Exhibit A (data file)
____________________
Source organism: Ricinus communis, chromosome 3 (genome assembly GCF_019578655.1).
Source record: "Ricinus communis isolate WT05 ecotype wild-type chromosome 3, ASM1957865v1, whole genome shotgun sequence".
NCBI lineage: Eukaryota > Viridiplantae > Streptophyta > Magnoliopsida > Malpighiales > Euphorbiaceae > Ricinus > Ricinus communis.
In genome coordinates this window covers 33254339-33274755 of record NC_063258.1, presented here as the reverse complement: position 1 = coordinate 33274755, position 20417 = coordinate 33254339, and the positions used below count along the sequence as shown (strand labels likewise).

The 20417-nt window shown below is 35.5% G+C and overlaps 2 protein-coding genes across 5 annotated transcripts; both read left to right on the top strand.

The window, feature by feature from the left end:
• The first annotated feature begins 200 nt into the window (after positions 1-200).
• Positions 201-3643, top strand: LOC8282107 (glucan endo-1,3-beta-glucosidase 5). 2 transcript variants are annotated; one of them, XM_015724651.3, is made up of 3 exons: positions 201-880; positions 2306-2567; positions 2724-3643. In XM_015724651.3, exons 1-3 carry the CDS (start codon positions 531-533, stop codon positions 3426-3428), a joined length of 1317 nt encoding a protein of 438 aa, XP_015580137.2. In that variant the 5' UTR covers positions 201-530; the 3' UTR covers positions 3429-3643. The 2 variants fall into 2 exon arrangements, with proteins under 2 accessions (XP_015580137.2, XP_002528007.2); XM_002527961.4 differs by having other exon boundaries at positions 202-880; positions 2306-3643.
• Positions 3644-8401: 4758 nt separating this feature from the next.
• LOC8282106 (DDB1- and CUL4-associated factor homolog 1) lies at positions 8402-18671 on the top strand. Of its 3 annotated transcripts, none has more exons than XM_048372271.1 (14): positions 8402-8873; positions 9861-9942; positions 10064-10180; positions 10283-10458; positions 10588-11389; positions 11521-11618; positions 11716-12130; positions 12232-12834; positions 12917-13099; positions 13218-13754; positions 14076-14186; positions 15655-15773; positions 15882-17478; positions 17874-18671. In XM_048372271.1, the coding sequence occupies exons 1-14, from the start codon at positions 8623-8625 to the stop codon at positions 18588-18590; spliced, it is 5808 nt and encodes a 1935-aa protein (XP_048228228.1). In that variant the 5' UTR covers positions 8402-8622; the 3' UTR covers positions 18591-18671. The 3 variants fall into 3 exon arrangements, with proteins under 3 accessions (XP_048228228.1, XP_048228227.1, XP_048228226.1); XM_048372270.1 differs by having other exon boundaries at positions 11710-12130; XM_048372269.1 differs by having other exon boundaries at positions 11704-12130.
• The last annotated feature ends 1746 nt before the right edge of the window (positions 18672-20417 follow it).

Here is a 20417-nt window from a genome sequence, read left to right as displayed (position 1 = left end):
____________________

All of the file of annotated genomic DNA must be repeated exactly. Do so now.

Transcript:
Source organism: Ricinus communis, chromosome 3 (genome assembly GCF_019578655.1).
Source record: "Ricinus communis isolate WT05 ecotype wild-type chromosome 3, ASM1957865v1, whole genome shotgun sequence".
NCBI lineage: Eukaryota > Viridiplantae > Streptophyta > Magnoliopsida > Malpighiales > Euphorbiaceae > Ricinus > Ricinus communis.
In genome coordinates this window covers 33254339-33274755 of record NC_063258.1, presented here as the reverse complement: position 1 = coordinate 33274755, position 20417 = coordinate 33254339, and the positions used below count along the sequence as shown (strand labels likewise).

The 20417-nt window shown below is 35.5% G+C and overlaps 2 protein-coding genes across 5 annotated transcripts; both read left to right on the top strand.

The window, feature by feature from the left end:
• The first annotated feature begins 200 nt into the window (after positions 1-200).
• Positions 201-3643, top strand: LOC8282107 (glucan endo-1,3-beta-glucosidase 5). 2 transcript variants are annotated; one of them, XM_015724651.3, is made up of 3 exons: positions 201-880; positions 2306-2567; positions 2724-3643. In XM_015724651.3, exons 1-3 carry the CDS (start codon positions 531-533, stop codon positions 3426-3428), a joined length of 1317 nt encoding a protein of 438 aa, XP_015580137.2. In that variant the 5' UTR covers positions 201-530; the 3' UTR covers positions 3429-3643. The 2 variants fall into 2 exon arrangements, with proteins under 2 accessions (XP_015580137.2, XP_002528007.2); XM_002527961.4 differs by having other exon boundaries at positions 202-880; positions 2306-3643.
• Positions 3644-8401: 4758 nt separating this feature from the next.
• LOC8282106 (DDB1- and CUL4-associated factor homolog 1) lies at positions 8402-18671 on the top strand. Of its 3 annotated transcripts, none has more exons than XM_048372271.1 (14): positions 8402-8873; positions 9861-9942; positions 10064-10180; positions 10283-10458; positions 10588-11389; positions 11521-11618; positions 11716-12130; positions 12232-12834; positions 12917-13099; positions 13218-13754; positions 14076-14186; positions 15655-15773; positions 15882-17478; positions 17874-18671. In XM_048372271.1, the coding sequence occupies exons 1-14, from the start codon at positions 8623-8625 to the stop codon at positions 18588-18590; spliced, it is 5808 nt and encodes a 1935-aa protein (XP_048228228.1). In that variant the 5' UTR covers positions 8402-8622; the 3' UTR covers positions 18591-18671. The 3 variants fall into 3 exon arrangements, with proteins under 3 accessions (XP_048228228.1, XP_048228227.1, XP_048228226.1); XM_048372270.1 differs by having other exon boundaries at positions 11710-12130; XM_048372269.1 differs by having other exon boundaries at positions 11704-12130.
• The last annotated feature ends 1746 nt before the right edge of the window (positions 18672-20417 follow it).

Here is a 20417-nt window from a genome sequence, read left to right as displayed (position 1 = left end):